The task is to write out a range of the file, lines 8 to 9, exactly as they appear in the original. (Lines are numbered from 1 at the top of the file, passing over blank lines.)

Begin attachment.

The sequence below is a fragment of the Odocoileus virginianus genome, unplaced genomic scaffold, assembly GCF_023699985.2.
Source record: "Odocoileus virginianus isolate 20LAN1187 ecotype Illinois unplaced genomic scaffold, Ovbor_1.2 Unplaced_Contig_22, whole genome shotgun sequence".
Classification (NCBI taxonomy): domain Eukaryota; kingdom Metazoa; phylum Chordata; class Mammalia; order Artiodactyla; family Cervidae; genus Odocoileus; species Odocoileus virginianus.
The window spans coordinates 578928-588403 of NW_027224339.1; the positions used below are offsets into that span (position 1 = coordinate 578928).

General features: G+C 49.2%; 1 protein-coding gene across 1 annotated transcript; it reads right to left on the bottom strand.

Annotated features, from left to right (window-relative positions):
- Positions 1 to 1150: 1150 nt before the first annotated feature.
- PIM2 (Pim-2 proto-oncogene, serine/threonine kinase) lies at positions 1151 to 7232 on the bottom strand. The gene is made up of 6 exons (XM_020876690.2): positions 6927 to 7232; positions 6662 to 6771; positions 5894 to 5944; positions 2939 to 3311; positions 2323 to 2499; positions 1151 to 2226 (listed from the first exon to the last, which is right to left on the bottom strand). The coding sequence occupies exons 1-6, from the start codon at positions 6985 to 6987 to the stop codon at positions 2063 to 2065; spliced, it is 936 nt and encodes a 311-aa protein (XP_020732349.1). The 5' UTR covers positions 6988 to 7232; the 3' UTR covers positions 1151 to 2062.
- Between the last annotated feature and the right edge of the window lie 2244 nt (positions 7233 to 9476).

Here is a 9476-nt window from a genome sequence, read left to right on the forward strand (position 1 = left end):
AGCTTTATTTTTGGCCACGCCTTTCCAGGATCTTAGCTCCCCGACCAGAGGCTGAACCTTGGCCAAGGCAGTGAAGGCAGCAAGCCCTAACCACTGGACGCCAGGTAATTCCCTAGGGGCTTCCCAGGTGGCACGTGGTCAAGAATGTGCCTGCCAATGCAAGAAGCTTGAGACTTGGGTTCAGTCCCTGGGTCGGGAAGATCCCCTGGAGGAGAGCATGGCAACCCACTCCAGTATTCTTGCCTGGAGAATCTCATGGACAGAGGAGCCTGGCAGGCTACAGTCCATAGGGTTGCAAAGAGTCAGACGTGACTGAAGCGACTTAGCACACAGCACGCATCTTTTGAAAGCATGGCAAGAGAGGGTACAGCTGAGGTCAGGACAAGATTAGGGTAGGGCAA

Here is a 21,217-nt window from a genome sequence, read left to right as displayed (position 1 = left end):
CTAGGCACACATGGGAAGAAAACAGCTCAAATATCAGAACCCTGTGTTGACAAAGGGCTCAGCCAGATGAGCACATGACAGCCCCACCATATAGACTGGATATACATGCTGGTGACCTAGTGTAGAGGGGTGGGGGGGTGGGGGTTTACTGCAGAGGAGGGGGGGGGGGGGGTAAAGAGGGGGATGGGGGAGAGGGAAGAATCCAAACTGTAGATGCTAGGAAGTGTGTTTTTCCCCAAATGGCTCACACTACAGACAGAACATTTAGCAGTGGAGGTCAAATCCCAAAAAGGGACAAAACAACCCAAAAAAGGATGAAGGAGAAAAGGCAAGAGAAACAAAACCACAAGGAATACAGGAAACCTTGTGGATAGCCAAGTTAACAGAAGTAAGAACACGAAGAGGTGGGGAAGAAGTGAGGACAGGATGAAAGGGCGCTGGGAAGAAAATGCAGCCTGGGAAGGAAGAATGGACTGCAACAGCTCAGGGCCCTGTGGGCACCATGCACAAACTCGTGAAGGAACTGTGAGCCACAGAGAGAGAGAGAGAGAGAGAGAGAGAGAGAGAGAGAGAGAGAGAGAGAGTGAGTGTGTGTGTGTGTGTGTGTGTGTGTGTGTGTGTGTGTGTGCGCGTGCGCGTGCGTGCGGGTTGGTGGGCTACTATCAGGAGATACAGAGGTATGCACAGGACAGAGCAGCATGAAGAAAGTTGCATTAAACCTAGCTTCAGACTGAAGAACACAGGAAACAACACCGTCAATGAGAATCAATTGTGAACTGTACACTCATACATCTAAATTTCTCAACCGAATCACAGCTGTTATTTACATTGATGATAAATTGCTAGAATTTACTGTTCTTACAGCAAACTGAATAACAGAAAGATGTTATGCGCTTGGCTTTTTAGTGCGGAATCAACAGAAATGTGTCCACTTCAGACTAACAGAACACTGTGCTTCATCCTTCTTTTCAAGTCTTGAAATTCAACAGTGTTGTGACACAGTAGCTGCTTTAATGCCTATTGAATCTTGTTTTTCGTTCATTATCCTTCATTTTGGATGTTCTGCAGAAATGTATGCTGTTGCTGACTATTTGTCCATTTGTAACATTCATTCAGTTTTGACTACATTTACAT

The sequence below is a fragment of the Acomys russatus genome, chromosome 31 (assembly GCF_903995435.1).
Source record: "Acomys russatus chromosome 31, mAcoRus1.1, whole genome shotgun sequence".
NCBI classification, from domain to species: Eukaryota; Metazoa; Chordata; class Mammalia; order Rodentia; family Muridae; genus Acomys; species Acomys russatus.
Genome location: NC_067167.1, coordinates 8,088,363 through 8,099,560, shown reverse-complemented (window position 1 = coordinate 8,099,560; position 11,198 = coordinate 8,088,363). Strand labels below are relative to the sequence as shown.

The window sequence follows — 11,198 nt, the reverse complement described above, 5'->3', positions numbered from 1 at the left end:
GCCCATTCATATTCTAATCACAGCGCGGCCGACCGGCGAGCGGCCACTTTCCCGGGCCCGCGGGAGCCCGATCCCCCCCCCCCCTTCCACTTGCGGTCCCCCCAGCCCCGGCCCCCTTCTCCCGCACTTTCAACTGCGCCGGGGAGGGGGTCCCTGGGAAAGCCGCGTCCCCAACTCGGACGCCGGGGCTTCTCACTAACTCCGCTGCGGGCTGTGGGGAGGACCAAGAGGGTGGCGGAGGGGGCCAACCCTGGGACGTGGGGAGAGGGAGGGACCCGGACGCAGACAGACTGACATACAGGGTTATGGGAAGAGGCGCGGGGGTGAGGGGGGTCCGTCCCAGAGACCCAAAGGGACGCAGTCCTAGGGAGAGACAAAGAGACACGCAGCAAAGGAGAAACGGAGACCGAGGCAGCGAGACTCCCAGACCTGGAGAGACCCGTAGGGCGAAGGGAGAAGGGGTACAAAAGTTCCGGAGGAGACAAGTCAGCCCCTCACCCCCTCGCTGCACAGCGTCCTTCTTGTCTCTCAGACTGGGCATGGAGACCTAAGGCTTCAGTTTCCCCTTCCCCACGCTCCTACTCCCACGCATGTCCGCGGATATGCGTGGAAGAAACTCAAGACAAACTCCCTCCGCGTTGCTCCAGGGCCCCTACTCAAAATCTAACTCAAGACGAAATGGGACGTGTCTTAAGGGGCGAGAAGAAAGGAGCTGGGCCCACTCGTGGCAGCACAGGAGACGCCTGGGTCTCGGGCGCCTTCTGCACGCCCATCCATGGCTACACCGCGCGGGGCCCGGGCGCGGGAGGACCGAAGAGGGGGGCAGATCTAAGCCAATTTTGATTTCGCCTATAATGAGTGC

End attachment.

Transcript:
- PIM2 (Pim-2 proto-oncogene, serine/threonine kinase) lies at positions 1151 to 7232 on the bottom strand. The gene is made up of 6 exons (XM_020876690.2): positions 6927 to 7232; positions 6662 to 6771; positions 5894 to 5944; positions 2939 to 3311; positions 2323 to 2499; positions 1151 to 2226 (listed from the first exon to the last, which is right to left on the bottom strand). The coding sequence occupies exons 1-6, from the start codon at positions 6985 to 6987 to the stop codon at positions 2063 to 2065; spliced, it is 936 nt and encodes a 311-aa protein (XP_020732349.1). The 5' UTR covers positions 6988 to 7232; the 3' UTR covers positions 1151 to 2062.
- Between the last annotated feature and the right edge of the window lie 2244 nt (positions 7233 to 9476).